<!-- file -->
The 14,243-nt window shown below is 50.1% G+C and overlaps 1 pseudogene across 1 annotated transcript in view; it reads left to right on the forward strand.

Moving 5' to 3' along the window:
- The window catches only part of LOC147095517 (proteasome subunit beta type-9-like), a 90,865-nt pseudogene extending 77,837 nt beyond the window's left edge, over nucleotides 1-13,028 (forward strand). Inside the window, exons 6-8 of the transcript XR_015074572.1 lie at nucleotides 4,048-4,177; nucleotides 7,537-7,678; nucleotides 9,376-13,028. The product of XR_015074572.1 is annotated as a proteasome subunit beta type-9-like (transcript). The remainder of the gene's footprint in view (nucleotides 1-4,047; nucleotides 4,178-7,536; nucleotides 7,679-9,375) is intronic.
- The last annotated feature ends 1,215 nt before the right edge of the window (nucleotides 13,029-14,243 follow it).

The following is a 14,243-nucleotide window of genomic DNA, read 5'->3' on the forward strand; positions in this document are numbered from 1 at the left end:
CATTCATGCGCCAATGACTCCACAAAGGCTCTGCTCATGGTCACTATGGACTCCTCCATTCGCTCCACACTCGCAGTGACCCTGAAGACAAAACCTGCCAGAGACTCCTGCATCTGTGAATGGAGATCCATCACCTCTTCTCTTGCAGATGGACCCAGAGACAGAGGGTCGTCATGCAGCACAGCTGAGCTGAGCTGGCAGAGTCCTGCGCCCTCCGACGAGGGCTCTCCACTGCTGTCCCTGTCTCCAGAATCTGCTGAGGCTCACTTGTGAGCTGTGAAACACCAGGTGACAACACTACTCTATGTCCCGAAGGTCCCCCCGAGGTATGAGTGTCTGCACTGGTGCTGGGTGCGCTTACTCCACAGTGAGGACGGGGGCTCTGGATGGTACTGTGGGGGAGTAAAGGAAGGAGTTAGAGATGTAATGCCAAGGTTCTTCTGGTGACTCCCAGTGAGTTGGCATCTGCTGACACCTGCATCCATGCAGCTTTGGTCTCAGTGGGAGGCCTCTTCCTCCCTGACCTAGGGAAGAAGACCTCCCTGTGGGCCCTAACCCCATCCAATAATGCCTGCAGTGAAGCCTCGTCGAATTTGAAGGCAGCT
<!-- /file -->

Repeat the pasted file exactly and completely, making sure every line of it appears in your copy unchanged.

The 14,243-nt window shown below is 50.1% G+C and overlaps 1 pseudogene across 1 annotated transcript in view; it reads left to right on the forward strand.

Moving 5' to 3' along the window:
- The window catches only part of LOC147095517 (proteasome subunit beta type-9-like), a 90,865-nt pseudogene extending 77,837 nt beyond the window's left edge, over nucleotides 1-13,028 (forward strand). Inside the window, exons 6-8 of the transcript XR_015074572.1 lie at nucleotides 4,048-4,177; nucleotides 7,537-7,678; nucleotides 9,376-13,028. The product of XR_015074572.1 is annotated as a proteasome subunit beta type-9-like (transcript). The remainder of the gene's footprint in view (nucleotides 1-4,047; nucleotides 4,178-7,536; nucleotides 7,679-9,375) is intronic.
- The last annotated feature ends 1,215 nt before the right edge of the window (nucleotides 13,029-14,243 follow it).

The following is a 14,243-nucleotide window of genomic DNA, read 5'->3' on the forward strand; positions in this document are numbered from 1 at the left end:
CATTCATGCGCCAATGACTCCACAAAGGCTCTGCTCATGGTCACTATGGACTCCTCCATTCGCTCCACACTCGCAGTGACCCTGAAGACAAAACCTGCCAGAGACTCCTGCATCTGTGAATGGAGATCCATCACCTCTTCTCTTGCAGATGGACCCAGAGACAGAGGGTCGTCATGCAGCACAGCTGAGCTGAGCTGGCAGAGTCCTGCGCCCTCCGACGAGGGCTCTCCACTGCTGTCCCTGTCTCCAGAATCTGCTGAGGCTCACTTGTGAGCTGTGAAACACCAGGTGACAACACTACTCTATGTCCCGAAGGTCCCCCCGAGGTATGAGTGTCTGCACTGGTGCTGGGTGCGCTTACTCCACAGTGAGGACGGGGGCTCTGGATGGTACTGTGGGGGAGTAAAGGAAGGAGTTAGAGATGTAATGCCAAGGTTCTTCTGGTGACTCCCAGTGAGTTGGCATCTGCTGACACCTGCATCCATGCAGCTTTGGTCTCAGTGGGAGGCCTCTTCCTCCCTGACCTAGGGAAGAAGACCTCCCTGTGGGCCCTAACCCCATCCAATAATGCCTGCAGTGAAGCCTCGTCGAATTTGAAGGCAGCT